Link Shared Synapse Workspace to GitHub

Once the repo has been created, we’ll configure the shared development Synapse workspace to connect to this repo. The shared dev workspace already has some artifacts in like Pipelines and a Serverless SQL Pools database.

  • Login to the shared Synapse workspace
  • Click on Manage > Git Configuration > Configure
  • Select Azure DevOps in the repository type, then the relevant Active Directory tenant
  • Select the relevant organization name, project name, then the synapse_shared_dev created in the earlier step.
  • We’ll keep the collaboration branch as main and the publish branch as workspace_publish
  • Keep root folder as / and ensure Import existing resources to repository is checked
  • Select the main branch to import to, then click Apply

We’ve now synced the shared development Synapse workspace into the DevOps Git repo.

Clone Repo Locally using Azure Data Studio (ADS)

For this section, we’ll be using Azure Data Studio (ADS) (download here) to connect to Azure DevOps and clone the repo that the Synapse workspace is connected to, we’ll then add in the Database Project into a new folder and commit/push back to the main branch. Please note ADS needs to be v1.46.1 and the SQL Database Projects extension needs installing (using the Extensions area) and be up to v 1.3.1.

Please also check out Kevin Chant’s (MVP) blog on all things source control, a treasure trove of information.

SQL Database Projects version
  • Open ADS and ensure you have not opened a workspace or folder
    • File > Close Folder
    • File > Close Workspace
  • Click the Source Control icon on the left
  • Select Clone Repository and enter the URL of the DevOps Git repo
    • Find the URL in the DevOps repo by navigating to the main page of the repo and clicking the Clone button in the top-right and copy the HTTPS URL.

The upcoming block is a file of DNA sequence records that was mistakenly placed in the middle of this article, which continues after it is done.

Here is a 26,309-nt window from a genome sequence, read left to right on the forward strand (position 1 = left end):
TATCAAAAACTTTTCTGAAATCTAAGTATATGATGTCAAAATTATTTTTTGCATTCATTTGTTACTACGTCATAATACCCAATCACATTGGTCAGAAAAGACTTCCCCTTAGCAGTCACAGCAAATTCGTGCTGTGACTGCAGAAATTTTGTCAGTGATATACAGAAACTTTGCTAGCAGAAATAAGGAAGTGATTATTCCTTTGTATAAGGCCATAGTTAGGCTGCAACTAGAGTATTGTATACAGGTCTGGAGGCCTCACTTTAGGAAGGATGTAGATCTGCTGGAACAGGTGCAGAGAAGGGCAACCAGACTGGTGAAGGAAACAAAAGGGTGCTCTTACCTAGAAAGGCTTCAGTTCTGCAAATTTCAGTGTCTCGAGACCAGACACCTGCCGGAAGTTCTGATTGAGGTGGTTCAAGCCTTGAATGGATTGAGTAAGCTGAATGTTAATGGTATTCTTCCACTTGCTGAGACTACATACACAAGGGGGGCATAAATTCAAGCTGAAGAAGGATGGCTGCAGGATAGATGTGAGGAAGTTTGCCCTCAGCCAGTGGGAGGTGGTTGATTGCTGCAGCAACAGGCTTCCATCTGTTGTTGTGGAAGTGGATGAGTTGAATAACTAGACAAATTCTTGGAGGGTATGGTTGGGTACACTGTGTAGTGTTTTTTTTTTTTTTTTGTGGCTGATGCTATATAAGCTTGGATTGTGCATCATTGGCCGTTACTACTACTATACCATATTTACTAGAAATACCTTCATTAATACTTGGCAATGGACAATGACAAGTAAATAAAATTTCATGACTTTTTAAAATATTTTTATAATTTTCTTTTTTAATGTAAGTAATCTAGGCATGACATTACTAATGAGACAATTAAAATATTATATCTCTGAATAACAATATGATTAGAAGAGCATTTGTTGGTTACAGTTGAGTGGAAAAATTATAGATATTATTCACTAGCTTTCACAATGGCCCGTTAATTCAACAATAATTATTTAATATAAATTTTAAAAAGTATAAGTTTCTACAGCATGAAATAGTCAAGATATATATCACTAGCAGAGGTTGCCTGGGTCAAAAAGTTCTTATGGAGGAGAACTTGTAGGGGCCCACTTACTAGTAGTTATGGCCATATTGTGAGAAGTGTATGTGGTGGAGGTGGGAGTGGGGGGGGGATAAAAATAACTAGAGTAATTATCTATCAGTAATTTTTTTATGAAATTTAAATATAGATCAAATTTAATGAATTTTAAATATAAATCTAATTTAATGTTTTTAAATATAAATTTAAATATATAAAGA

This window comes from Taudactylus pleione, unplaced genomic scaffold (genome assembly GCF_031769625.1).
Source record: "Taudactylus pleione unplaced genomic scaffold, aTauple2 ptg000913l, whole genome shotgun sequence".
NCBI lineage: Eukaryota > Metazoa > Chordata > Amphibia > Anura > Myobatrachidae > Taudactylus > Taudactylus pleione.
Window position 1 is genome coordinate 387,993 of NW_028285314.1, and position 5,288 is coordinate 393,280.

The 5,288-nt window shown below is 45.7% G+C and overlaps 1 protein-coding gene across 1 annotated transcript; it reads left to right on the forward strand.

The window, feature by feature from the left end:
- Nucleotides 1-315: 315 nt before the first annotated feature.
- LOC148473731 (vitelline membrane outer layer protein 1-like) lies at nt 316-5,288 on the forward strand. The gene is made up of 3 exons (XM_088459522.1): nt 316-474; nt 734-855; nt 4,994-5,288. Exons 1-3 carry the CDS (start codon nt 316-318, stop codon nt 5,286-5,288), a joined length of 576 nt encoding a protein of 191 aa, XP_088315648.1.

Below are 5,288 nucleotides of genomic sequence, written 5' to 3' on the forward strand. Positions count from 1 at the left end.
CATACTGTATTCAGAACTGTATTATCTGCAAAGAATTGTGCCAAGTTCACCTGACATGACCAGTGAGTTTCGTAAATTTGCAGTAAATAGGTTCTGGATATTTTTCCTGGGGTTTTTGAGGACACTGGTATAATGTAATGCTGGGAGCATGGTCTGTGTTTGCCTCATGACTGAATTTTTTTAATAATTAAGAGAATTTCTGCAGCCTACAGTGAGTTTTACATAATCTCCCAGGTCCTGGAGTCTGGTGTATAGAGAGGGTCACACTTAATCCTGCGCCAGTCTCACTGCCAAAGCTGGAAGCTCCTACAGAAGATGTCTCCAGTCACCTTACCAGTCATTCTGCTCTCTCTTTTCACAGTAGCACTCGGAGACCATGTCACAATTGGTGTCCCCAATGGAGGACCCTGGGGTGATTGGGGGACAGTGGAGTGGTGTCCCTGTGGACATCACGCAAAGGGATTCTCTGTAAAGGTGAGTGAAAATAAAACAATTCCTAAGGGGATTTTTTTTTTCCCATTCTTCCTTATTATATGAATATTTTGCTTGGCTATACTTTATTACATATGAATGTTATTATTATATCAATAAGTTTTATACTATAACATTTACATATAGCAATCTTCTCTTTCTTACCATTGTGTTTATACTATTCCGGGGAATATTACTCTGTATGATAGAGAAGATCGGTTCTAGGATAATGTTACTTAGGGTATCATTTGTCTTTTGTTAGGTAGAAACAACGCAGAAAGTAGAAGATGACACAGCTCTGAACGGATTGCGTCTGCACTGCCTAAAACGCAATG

• When prompted, select a local folder to store the repo and click Select as Repository Destination
  • Click on the Explorer icon to see the folder contents of the cloned Synapse repo.
  • Click the New Folder icon in the top and give it a name like sqldatabases

Add Serverless SQL Pools Database Project to repo

  • Click the Database Projects icon on the left and click Create New
  • Select Azure SQL Database and enter a database name
  • Select the newly created sqldatabase folder
  • Enable the SDK-style project and click Create
  • Once created, right-click the database/project name in the database projects browser, and select Change Target Platform.
  • Change the platform to Azure Synapse Serverless SQL Pool
  • Right-click the database/project name again and select Schema Compare
  • Click Switch Direction to make the project the Target
  • For the Source, click the ellipsis then:
    • Select Database as the Type
    • Click the connections icon and create a connection to the Synapse Serverless SQL Pools endpoint
    • Authenticate and then select the relevant database
    • Click Connect

Now the connections have been made, let’s include certain database objects.

  • In the main schema compare screen, click Options (gear icon) then select the Include Object Types tab
  • Enable the following:
    • Credentials
    • Database Encryption Keys
    • Database Scoped Credentials
    • Master Keys
  • Click OK and when prompted select Yes to recompare.
  • Then click Apply to update the project with the database objects
  • Once done, right-click the database/project name again and select Build

We can now commit and push the Database Project into the DevOps repo.

  • Select the Source Control icon